The state cannot meet the challenge of water supply simply through developing new sources. Utilities need to become more efficient and eliminate waste in their systems. Texas has secured a means to finance enhanced efficiency efforts. Voters approved a state constitutional amendment in 2013 to provide financial assistance for water utilities to pursue projects recommended in state and regional water plans. The state water implementation fund, or SWIFT, won the endorsement of environment groups, such as the Sierra Club, in part because the legislation accompanying SWIFT contained a conservation component, according to Ken Kramer, water resources chairman for the Texas Sierra Club.

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Despite recent rains that filled local lakes, water still a hot commodity

Killeen Daily Herald, January 23, 2016

Recent problems in Marlin, Texas, and Flint, Mich., brought drinking water disasters to the forefront, but we don’t have to look back far to find our own water problems.

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opinion

Antcliff: Conservation is key to water affordability

El Paso Times, January 9, 2016

In November, the Public Service Board held public hearings regarding El Paso Water Utilities’ proposed FY 2016-17 budgets. The PSB will be asked to consider the budgets at our Jan. 13 meeting. If approved and adopted, rates become effective on March 1, when the new fiscal year begins.

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opinion

Once a week watering should be enough for Austin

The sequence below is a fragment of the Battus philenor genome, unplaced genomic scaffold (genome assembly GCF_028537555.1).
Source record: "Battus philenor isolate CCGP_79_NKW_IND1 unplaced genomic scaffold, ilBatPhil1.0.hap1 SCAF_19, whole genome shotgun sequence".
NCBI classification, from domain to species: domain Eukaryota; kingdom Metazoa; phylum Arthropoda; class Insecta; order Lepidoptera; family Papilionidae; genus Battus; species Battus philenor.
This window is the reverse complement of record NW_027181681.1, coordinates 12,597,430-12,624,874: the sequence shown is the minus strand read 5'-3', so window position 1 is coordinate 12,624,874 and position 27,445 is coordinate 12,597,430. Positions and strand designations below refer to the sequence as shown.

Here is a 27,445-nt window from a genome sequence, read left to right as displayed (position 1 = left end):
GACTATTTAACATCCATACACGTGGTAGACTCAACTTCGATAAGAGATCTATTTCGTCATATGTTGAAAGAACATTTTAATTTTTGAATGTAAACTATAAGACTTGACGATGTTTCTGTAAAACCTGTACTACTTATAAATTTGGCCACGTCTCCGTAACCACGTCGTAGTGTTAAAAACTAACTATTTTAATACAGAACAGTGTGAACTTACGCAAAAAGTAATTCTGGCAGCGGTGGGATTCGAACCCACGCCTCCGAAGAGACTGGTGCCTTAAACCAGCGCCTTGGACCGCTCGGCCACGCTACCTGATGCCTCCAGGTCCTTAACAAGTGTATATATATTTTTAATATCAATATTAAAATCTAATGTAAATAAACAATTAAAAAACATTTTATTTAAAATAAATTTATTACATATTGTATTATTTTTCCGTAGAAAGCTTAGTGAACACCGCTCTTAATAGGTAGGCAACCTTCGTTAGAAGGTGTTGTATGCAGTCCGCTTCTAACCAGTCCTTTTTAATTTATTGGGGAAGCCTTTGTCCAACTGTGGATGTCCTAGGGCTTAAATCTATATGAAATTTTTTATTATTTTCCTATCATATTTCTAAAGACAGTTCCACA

My Statesman, January 8, 2016

As the American-Statesman’s Andra Lim recently reported, city officials are exploring whether Austin should make its once-a-week watering restrictions permanent, but before they submit a formal proposal to the City Council, they want the public to weigh in on the issue. You can do so online or by attending one of four public meetings scheduled this month.

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In 2015, Water, EPA Dominated Environment News

Texas Tribune, December 22, 2015

Even though the yearslong drought broke this year amid torrential rains and deadly flooding, water remained a huge issue and point of contention for Texas in 2015. Several controversial water supply projects in Central Texas grabbed headlines. And many people along the Texas-Mexico border don’t have access to water, period. Meanwhile, Texas Attorney General Ken Paxton spent much time suing the U.S. Environmental Protection Agency over a slew of new regulations.

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WaterSMART Grant Funding Available for Water Conservation and Energy Efficiency Projects

Imperial Valley News, December 14, 2015

Washington, DC – Last month, the Bureau of Reclamation invited states, tribes, irrigation districts, water districts and other organizations with water or power delivery authority to participate in its latest WaterSMART grant opportunity. A total of $21 million in cost-shared funding is available for water conservation and energy efficiency projects that help move the West towards resilience in the face of drought and ongoing imbalances between water supply and demand.